Moody’s has revised its global growth projections on the back of supply shocks, inflation triggered by the Russia-Ukraine conflict and the recent pandemic lockdowns in China.
The ratings agency revised its projections for advanced economies to 2.6 percent from 3.2 percent, and to 3.8 percent from 4.2 percent for emerging economies.
In a research announcement, the service said further risks include an escalation of the conflict between Russia and Ukraine and a faster than expected slowdown in China’s growth.
High food and energy prices could carry on for several more months due to elevated food and energy prices, the agency said.
Madhavi Bokil, senior vice president/CSR at Moody’s, said the except for in Russia, the agency currently did not expect a recession in any G20 country in 2022 or 2023.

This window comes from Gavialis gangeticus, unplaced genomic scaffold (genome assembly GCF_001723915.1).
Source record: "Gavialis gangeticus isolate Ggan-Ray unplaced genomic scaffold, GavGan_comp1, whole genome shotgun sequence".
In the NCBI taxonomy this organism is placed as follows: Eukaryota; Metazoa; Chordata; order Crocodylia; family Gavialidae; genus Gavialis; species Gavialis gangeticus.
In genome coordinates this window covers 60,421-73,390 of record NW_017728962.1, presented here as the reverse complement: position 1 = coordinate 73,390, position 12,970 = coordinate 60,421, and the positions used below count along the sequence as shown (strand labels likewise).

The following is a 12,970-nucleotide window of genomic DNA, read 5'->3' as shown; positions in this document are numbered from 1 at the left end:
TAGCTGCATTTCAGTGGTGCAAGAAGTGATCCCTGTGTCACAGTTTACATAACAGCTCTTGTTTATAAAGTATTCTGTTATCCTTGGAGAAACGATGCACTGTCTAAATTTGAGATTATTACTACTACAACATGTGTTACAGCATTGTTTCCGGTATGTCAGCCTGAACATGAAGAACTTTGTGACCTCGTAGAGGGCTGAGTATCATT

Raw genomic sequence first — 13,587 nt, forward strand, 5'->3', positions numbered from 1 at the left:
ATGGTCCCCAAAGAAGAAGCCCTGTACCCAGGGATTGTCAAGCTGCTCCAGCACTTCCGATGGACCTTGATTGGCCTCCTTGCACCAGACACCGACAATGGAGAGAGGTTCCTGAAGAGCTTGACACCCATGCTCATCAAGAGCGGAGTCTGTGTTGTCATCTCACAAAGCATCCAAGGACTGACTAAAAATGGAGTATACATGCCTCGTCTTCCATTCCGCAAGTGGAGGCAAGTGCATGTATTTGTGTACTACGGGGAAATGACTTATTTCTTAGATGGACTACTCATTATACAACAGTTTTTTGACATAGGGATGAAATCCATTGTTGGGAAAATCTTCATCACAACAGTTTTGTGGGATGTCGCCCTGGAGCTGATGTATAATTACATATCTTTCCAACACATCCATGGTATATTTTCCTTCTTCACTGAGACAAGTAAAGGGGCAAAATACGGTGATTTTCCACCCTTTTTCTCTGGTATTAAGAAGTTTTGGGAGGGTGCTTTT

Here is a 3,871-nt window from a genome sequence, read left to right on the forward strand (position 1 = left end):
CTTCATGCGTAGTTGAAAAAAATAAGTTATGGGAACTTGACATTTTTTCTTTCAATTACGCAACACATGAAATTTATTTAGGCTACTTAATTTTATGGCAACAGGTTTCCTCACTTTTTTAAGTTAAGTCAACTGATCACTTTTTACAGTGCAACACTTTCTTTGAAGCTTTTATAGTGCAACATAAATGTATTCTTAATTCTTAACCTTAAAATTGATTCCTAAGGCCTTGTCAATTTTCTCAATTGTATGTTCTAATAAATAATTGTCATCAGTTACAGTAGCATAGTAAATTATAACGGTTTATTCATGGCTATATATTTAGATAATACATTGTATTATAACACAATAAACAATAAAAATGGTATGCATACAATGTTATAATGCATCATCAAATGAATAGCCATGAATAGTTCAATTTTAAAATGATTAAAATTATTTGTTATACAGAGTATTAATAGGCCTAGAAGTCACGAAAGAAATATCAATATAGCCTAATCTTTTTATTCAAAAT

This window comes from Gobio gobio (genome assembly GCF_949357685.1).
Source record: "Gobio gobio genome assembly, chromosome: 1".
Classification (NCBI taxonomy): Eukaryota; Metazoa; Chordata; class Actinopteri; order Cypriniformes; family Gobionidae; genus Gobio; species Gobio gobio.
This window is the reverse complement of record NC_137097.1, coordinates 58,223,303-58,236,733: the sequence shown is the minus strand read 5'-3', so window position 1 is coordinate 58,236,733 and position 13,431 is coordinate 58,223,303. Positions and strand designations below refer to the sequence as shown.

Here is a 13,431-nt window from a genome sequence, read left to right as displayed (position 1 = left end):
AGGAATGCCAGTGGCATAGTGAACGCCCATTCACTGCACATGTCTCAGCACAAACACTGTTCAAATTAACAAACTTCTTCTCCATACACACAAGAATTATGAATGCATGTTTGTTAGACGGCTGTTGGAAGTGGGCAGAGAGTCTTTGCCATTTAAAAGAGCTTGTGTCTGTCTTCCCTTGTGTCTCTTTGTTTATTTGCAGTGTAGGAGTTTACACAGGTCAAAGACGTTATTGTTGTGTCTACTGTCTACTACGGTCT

“Still, there are multiple risks that could further undermine the economic outlook, including additional upward pressure on commodity prices, longer-lasting supply-chain disruptions, or a larger than expected slowdown in China.
“Aggressive monetary tightening, amid worries of long-term inflation expectations getting unanchored, could also become a catalyst for a recession.”
According to the ratings agency, the next few months will be critical. Growth path could become more sustainable through next year if the global economy can remain resilient.
“As central banks shift to tighten monetary policy in response to higher inflation, there has been a rise in financial market volatility and asset repricing,” it said.
“Bond yields the world over have risen in anticipation of further interest rate hikes, equity prices have fallen from their peaks and the US dollar has strengthened,” Moody’s noted.
(Writing by Imogen Lillywhite; editing by Seban Scaria)